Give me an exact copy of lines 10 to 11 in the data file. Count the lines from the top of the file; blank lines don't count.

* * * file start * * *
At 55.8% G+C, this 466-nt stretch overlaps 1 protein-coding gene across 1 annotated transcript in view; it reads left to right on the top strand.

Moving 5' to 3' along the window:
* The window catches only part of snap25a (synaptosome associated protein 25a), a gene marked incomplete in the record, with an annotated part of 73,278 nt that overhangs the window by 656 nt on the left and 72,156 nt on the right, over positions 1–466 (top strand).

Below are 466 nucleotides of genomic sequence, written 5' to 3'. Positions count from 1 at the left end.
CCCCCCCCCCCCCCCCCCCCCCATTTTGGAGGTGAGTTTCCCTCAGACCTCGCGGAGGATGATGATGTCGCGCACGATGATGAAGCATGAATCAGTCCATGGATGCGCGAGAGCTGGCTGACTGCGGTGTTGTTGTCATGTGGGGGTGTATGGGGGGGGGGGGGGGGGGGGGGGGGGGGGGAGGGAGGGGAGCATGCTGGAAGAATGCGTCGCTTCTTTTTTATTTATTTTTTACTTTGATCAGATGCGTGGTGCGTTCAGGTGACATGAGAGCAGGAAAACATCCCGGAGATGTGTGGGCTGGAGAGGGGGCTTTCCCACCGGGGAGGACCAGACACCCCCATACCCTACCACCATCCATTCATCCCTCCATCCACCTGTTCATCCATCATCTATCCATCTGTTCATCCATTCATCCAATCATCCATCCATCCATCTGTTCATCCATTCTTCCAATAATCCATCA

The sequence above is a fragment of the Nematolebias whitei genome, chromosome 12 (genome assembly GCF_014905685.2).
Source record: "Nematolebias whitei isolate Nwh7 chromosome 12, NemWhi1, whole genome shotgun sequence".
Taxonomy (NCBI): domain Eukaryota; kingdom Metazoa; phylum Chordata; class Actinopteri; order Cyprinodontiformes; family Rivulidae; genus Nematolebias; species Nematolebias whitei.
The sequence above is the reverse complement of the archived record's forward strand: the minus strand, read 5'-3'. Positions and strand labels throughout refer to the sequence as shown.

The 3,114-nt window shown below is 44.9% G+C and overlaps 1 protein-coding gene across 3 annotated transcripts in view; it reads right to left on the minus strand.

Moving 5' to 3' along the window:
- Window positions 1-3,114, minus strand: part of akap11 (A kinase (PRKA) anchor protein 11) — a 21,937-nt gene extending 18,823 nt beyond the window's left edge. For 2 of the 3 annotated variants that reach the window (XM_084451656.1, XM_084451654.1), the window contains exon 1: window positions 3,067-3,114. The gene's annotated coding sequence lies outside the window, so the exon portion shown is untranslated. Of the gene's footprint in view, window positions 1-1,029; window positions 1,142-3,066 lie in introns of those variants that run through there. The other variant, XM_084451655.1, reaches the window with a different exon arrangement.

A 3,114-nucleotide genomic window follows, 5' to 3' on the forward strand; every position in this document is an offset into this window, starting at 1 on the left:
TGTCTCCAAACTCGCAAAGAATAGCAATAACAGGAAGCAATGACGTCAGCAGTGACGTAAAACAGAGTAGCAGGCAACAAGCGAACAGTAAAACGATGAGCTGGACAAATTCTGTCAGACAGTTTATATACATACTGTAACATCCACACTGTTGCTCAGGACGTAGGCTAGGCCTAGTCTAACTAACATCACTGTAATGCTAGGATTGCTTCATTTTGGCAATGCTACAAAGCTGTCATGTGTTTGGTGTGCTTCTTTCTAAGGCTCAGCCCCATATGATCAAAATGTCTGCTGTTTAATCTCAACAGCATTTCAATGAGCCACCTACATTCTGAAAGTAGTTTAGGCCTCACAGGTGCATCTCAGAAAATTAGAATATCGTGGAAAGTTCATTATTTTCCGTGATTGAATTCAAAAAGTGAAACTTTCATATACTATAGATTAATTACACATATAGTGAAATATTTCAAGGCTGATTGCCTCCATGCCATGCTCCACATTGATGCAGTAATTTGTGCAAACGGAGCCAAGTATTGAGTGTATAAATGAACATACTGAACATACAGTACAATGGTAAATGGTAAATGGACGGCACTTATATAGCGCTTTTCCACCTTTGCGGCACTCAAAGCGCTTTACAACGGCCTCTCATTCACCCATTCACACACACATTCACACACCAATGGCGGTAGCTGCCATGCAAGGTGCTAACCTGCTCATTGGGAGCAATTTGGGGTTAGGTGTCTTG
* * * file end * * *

The 3,114-nt window shown below is 44.9% G+C and overlaps 1 protein-coding gene across 3 annotated transcripts in view; it reads right to left on the minus strand.

Moving 5' to 3' along the window: